US detects new activity at North Korean missile site

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US detects new activity at North Korean missile site
US spy agencies say North Korea is possibly building more intercontinental ballistic missiles (ICBM) capable of reaching the United States.

Citing senior US officials, The Washington Post reported on Monday that satellite photos and infrared imaging had indicated renewed work at a site on the outskirts of the North Korean capital, Pyongyang.

This is the same facility that produced Pyongyang’s first ICBM and “space-launch vehicles,” according to the report.

Based on the images taken in recent weeks, at least one and possibly two liquid-fueled missiles were being built.

“We see them going to work, just as before,” the Post quoted one senior official as saying on condition of anonymity.

Reuters quoted another US official as saying that it was not clear how far the potential missile construction had gone.

Images reportedly captured the daily movement of supply trucks and other vehicles around the facility.

It was not the first time reports were suggesting that Pyongyang was pressing ahead with its nuclear and missile activities since US President Donald Trump met with North Korean leader Kim Jong-un in June.

Trump sat down with Kim at the summit in Singapore on June 12, when the two signed a brief, broadly-worded document according to which both sides committed to working “towards complete denuclearization of the Korean Peninsula.”

After that meeting, Trump declared that North Korea was “no longer a Nuclear Threat” to America.

A monitoring group, however, said on June 27 that the country was rapidly developing a nuclear research site. 

Trump’s point man no North Korea, Secretary of State Mike Pompeo, has been involved in follow-on negotiations with North Korea, with little success.

And while reports indicate continued North Korean missile and nuclear activity, the US also maintains its sanctions on Pyongyang.

‘We have this backward’

Some independent analysts say Trump has misread North Korea’s intentions.

“We have this backward,” said Jeffrey Lewis, director of the East Asia Nonproliferation Program at the James Martin Center for Nonproliferation Studies.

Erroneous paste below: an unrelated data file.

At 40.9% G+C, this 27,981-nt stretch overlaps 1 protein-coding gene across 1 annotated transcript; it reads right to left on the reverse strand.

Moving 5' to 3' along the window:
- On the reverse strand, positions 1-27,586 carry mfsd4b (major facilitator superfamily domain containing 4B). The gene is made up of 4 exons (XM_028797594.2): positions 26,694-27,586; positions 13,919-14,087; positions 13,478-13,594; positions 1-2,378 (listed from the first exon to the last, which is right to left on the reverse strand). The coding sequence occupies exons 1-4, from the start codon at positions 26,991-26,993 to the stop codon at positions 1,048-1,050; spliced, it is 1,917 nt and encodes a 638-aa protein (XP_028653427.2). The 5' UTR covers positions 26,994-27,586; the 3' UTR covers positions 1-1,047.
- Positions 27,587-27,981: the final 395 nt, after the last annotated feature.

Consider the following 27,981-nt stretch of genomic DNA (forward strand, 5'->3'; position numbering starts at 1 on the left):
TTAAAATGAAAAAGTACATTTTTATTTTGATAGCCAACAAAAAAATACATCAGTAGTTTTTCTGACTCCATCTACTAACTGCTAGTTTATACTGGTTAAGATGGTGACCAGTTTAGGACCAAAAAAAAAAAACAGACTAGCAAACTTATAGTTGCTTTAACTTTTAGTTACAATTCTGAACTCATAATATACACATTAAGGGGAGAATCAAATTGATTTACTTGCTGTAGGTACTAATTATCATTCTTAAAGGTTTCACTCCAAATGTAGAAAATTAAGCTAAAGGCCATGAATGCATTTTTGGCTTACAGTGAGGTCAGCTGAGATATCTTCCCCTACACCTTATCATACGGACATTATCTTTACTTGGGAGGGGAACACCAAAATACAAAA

“North Korea is not negotiating to give up their nuclear weapons,” he said. “They are negotiating for recognition of their nuclear weapons.”

The last time Pyongyang tested a new type of intercontinental ballistic missile was last November. The missile — a Hwasong-15 that landed in Japanese waters — was capable of reaching the whole of the continental US, according to Pyongyang.

Senior military officials from two Koreas meet at truce village

Meanwhile, senior military officials from South and North Koreas met on their shared border on Tuesday.

The South’s chief negotiator Kim Do-gyun, who is in charge of North Korea policy at the Defense Ministry, left Seoul to meet his North Korean counterpart, delegate General An Ik-san in the border village of Panmunjom in the demilitarized zone (DMZ) earlier in the day.

Kim said he would make efforts to craft “substantive” measures to ease tensions and build trust.

On the other side of the heavily-fortified border, the North Koran general said he felt a “sense of mission” to contribute to peace and co-prosperity between Seoul and Pyongyang.

The two Koreas held a historic summit in April, when the North’s leader Kim and South Korea’s President Moon Jae-in agreed to defuse tensions and halt “all hostile acts.”

Originally Posted on SuchTv

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